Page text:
In order to find an urgent concern “credible,” the IC IG must be in possession of reliable, first-hand information. The IC IG cannot transmit information via the ICWPA based on an employee’s second-hand knowledge of wrongdoing. This includes information received from another person, such as when a fellow employee informs you that he/she witnessed some type of wrongdoing. (Anyone with first-hand knowledge of the allegations may file a disclosure in writing directly with the IC IG.) Similarly, speculation about the existence of wrongdoing does not provide a sufficient legal basis to meet the statutory requirements of the ICWPA. If you think that wrongdoing took place, but can provide nothing more than second-hand or unsubstantiated assertions, IC IG will not be able to process the complaint or information for submission as an ICWPA.
The August 2019 version simply offers two check boxes: (a) I have direct and personal knowledge; (b) I heard about it from others. Among the secondhand information offered by the accuser are articles from the ever-helpful fake-news press.
Anonymity and Impeachment. The supposed whistleblower — detractors consider him a leaker — claims through his/her attorneys a fear of harm (unspecified) if he/she goes public. No evidence of credible threats — phone calls, online messages, written letters — has been reported in the press.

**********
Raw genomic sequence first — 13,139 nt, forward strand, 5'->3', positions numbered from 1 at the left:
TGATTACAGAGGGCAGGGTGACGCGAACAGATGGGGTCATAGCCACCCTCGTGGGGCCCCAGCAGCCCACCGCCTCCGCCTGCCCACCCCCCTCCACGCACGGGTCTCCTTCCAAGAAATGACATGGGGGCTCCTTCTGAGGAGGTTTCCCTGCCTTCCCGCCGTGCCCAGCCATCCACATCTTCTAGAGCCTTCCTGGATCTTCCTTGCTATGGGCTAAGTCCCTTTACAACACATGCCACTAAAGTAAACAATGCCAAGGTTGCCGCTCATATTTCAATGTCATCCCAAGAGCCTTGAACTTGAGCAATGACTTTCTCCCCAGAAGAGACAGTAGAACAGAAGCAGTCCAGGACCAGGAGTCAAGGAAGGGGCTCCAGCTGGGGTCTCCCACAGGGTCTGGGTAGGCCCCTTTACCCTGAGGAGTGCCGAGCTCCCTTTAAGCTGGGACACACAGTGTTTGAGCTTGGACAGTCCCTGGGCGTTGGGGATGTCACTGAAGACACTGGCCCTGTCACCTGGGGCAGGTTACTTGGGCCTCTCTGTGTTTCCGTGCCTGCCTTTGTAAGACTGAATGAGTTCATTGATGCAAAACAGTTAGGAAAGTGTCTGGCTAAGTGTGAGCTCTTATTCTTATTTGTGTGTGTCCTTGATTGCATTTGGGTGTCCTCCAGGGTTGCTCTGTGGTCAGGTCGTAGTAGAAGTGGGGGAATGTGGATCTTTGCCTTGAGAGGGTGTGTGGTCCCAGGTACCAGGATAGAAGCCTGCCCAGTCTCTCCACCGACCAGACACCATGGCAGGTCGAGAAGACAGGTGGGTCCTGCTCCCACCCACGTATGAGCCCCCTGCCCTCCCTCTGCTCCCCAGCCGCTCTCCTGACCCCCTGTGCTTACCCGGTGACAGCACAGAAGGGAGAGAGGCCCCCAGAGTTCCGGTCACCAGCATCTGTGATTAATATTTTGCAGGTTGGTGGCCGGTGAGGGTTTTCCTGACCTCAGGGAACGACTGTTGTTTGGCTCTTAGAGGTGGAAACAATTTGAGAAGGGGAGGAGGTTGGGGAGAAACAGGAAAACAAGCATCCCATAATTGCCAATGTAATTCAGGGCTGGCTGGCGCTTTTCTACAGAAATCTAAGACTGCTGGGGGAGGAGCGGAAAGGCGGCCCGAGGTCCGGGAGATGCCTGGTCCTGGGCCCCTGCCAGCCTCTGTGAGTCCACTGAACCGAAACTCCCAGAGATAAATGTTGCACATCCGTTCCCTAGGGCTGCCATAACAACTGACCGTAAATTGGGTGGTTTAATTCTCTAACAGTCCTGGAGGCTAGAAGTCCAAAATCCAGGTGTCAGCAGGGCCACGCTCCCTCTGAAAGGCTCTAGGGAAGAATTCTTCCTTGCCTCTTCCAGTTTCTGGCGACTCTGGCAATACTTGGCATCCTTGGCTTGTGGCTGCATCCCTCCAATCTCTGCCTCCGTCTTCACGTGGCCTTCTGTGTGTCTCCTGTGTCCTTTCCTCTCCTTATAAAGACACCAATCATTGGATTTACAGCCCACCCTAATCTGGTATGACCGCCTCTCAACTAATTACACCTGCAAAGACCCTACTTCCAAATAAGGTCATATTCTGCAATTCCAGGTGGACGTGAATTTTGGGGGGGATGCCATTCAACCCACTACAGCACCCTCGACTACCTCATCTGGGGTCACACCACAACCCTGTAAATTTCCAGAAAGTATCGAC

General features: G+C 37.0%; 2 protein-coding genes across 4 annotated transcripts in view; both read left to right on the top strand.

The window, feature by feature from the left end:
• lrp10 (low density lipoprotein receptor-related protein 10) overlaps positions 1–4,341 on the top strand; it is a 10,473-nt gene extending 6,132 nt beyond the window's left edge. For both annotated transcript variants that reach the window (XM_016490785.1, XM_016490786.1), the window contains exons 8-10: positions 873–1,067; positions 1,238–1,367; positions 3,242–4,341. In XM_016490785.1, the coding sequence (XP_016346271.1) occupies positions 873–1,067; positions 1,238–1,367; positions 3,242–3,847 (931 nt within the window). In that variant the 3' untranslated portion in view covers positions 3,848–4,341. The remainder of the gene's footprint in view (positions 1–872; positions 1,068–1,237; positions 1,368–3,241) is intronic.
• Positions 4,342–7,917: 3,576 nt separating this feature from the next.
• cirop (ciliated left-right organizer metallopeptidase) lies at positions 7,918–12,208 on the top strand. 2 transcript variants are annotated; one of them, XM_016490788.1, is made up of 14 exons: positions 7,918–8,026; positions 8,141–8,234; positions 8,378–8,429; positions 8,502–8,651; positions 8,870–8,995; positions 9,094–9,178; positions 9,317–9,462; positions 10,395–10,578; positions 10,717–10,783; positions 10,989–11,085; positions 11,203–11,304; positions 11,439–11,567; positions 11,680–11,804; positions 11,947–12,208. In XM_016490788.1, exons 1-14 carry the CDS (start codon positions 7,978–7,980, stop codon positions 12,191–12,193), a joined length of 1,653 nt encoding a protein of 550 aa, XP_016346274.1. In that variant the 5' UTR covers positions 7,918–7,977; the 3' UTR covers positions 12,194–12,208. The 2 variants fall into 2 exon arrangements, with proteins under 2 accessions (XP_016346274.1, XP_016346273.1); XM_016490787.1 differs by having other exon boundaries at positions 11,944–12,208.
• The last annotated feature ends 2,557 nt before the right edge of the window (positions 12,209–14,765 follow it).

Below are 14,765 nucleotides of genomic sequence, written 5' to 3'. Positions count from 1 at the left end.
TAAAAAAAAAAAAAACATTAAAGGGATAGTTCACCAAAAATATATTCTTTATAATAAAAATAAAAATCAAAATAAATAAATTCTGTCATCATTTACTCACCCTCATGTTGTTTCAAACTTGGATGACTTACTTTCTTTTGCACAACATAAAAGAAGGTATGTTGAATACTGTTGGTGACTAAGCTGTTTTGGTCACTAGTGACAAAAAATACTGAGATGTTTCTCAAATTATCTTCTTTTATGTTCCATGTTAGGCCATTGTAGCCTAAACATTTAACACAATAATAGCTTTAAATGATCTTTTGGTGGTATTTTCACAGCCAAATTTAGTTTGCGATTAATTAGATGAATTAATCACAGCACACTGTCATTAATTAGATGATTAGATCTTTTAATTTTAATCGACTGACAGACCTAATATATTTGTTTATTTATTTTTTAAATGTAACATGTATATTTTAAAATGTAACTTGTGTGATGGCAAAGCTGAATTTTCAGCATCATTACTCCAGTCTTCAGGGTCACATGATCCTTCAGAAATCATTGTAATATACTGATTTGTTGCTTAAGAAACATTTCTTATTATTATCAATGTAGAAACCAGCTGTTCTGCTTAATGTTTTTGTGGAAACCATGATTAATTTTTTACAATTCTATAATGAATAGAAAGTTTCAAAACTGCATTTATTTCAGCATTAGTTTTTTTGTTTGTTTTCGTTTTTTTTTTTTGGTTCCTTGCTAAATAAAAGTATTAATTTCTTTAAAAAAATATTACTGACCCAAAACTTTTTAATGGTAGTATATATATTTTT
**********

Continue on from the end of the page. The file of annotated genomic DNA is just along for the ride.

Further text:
Courts regularly deal with this problem. The Confrontation Clause of the Sixth Amendment provides that “the accused shall enjoy the right … to be confronted with the witnesses against him.” Both Richard Nixon and Bill Clinton were given this right in full — in each case, by a House controlled by the opposition party.
The reasons given by Adam Schiff — “reasons” is a generous term — are: (a) risk to the witness if identified publicly; (b) tip-off to Republican witnesses as to how to testify; (c) secrecy is per grand jury precedents, with the public phase at Senate trial. As to the first, absent evidence that an actual threat exists, a theoretical threat cannot suffice to deprive the president of a chance to face and have his attorneys cross-examine the accuser. As to the second, neither Nixon nor Clinton prevented the House from getting enough evidence to impeach. And as to the third, grand juries are neither picked by a partisan cabal nor are they are composed exclusively of members from one political party.
But let us go one step further. Let us assume that the witness faces a genuine threat of harm if revealed publicly. Are we prepared to impeach a president based upon anonymous testimony, not subject to cross-examination? This president carried 84 percent of counties nationwide in the 2016 election and received 63 million votes — 49 percent of all recorded votes cast.
Bottom Line. Impeachment — let alone removal — can be reluctantly accepted by the losing side if full due process, as that term is traditionally understood, is given the president. This was done in 1974 and 1998 to 1999. An essential part of such due process is the right of the accused to confront his accuser.
An anonymous key impeachment witness — the one whose complaint literally started the proceedings — is fatally inconsistent with any resolution that a broad spectrum of voter opinion will accept. This could move us even closer to all-out civil war.
John C. Wohlstetter is author of Sleepwalking With the Bomb (2014).